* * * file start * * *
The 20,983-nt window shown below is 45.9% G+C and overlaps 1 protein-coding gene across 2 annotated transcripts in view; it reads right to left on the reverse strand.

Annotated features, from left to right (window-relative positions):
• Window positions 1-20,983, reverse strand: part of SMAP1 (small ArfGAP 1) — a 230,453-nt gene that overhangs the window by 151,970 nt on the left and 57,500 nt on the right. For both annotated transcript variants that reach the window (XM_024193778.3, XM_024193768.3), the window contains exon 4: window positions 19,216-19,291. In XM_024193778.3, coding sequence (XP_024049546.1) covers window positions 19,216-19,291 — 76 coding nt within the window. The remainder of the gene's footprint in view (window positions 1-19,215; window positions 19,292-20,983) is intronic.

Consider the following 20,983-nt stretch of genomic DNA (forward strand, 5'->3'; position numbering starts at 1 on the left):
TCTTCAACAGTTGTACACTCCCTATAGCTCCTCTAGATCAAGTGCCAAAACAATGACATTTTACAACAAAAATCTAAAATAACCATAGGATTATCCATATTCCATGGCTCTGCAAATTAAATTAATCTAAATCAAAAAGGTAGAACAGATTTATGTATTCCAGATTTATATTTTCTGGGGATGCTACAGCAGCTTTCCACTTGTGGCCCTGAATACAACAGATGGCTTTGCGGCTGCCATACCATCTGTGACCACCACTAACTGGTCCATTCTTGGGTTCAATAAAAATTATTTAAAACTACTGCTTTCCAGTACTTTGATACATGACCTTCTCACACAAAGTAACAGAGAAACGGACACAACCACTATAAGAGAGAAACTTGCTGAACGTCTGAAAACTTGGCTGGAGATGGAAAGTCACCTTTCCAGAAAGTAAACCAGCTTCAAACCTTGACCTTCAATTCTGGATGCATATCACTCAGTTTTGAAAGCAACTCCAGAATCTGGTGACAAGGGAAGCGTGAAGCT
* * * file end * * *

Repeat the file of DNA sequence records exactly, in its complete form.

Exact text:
The 20,983-nt window shown below is 45.9% G+C and overlaps 1 protein-coding gene across 2 annotated transcripts in view; it reads right to left on the reverse strand.

Annotated features, from left to right (window-relative positions):
• Window positions 1-20,983, reverse strand: part of SMAP1 (small ArfGAP 1) — a 230,453-nt gene that overhangs the window by 151,970 nt on the left and 57,500 nt on the right. For both annotated transcript variants that reach the window (XM_024193778.3, XM_024193768.3), the window contains exon 4: window positions 19,216-19,291. In XM_024193778.3, coding sequence (XP_024049546.1) covers window positions 19,216-19,291 — 76 coding nt within the window. The remainder of the gene's footprint in view (window positions 1-19,215; window positions 19,292-20,983) is intronic.

Consider the following 20,983-nt stretch of genomic DNA (forward strand, 5'->3'; position numbering starts at 1 on the left):
TCTTCAACAGTTGTACACTCCCTATAGCTCCTCTAGATCAAGTGCCAAAACAATGACATTTTACAACAAAAATCTAAAATAACCATAGGATTATCCATATTCCATGGCTCTGCAAATTAAATTAATCTAAATCAAAAAGGTAGAACAGATTTATGTATTCCAGATTTATATTTTCTGGGGATGCTACAGCAGCTTTCCACTTGTGGCCCTGAATACAACAGATGGCTTTGCGGCTGCCATACCATCTGTGACCACCACTAACTGGTCCATTCTTGGGTTCAATAAAAATTATTTAAAACTACTGCTTTCCAGTACTTTGATACATGACCTTCTCACACAAAGTAACAGAGAAACGGACACAACCACTATAAGAGAGAAACTTGCTGAACGTCTGAAAACTTGGCTGGAGATGGAAAGTCACCTTTCCAGAAAGTAAACCAGCTTCAAACCTTGACCTTCAATTCTGGATGCATATCACTCAGTTTTGAAAGCAACTCCAGAATCTGGTGACAAGGGAAGCGTGAAGCT